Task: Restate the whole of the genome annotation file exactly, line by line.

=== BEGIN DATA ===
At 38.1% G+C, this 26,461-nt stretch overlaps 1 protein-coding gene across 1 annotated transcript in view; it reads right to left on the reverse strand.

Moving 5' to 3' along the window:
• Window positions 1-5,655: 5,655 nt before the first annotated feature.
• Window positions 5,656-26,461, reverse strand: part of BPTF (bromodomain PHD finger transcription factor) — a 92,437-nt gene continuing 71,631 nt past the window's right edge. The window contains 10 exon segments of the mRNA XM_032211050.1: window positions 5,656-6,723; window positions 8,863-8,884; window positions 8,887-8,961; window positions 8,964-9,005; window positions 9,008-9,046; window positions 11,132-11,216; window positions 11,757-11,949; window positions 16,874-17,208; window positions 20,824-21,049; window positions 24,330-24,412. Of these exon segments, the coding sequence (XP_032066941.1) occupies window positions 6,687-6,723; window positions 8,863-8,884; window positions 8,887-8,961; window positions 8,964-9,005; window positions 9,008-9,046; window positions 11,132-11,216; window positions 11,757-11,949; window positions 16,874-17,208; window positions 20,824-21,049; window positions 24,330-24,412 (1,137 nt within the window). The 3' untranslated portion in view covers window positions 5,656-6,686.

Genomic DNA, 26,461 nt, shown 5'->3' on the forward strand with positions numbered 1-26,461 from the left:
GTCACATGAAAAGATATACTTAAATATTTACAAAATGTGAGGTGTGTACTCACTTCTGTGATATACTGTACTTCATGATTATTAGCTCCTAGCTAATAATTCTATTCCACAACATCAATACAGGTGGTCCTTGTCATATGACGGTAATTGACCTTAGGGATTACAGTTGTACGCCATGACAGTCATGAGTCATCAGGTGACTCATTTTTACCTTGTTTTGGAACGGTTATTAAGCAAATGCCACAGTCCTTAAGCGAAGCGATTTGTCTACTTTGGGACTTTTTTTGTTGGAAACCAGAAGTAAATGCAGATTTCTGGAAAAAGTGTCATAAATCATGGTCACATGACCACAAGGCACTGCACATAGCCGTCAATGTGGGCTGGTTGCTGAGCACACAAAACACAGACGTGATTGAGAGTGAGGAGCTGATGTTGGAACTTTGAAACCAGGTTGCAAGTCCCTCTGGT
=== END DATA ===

At 38.1% G+C, this 26,461-nt stretch overlaps 1 protein-coding gene across 1 annotated transcript in view; it reads right to left on the reverse strand.

Moving 5' to 3' along the window:
• Window positions 1-5,655: 5,655 nt before the first annotated feature.
• Window positions 5,656-26,461, reverse strand: part of BPTF (bromodomain PHD finger transcription factor) — a 92,437-nt gene continuing 71,631 nt past the window's right edge. The window contains 10 exon segments of the mRNA XM_032211050.1: window positions 5,656-6,723; window positions 8,863-8,884; window positions 8,887-8,961; window positions 8,964-9,005; window positions 9,008-9,046; window positions 11,132-11,216; window positions 11,757-11,949; window positions 16,874-17,208; window positions 20,824-21,049; window positions 24,330-24,412. Of these exon segments, the coding sequence (XP_032066941.1) occupies window positions 6,687-6,723; window positions 8,863-8,884; window positions 8,887-8,961; window positions 8,964-9,005; window positions 9,008-9,046; window positions 11,132-11,216; window positions 11,757-11,949; window positions 16,874-17,208; window positions 20,824-21,049; window positions 24,330-24,412 (1,137 nt within the window). The 3' untranslated portion in view covers window positions 5,656-6,686.

Genomic DNA, 26,461 nt, shown 5'->3' on the forward strand with positions numbered 1-26,461 from the left:
GTCACATGAAAAGATATACTTAAATATTTACAAAATGTGAGGTGTGTACTCACTTCTGTGATATACTGTACTTCATGATTATTAGCTCCTAGCTAATAATTCTATTCCACAACATCAATACAGGTGGTCCTTGTCATATGACGGTAATTGACCTTAGGGATTACAGTTGTACGCCATGACAGTCATGAGTCATCAGGTGACTCATTTTTACCTTGTTTTGGAACGGTTATTAAGCAAATGCCACAGTCCTTAAGCGAAGCGATTTGTCTACTTTGGGACTTTTTTTGTTGGAAACCAGAAGTAAATGCAGATTTCTGGAAAAAGTGTCATAAATCATGGTCACATGACCACAAGGCACTGCACATAGCCGTCAATGTGGGCTGGTTGCTGAGCACACAAAACACAGACGTGATTGAGAGTGAGGAGCTGATGTTGGAACTTTGAAACCAGGTTGCAAGTCCCTCTGGT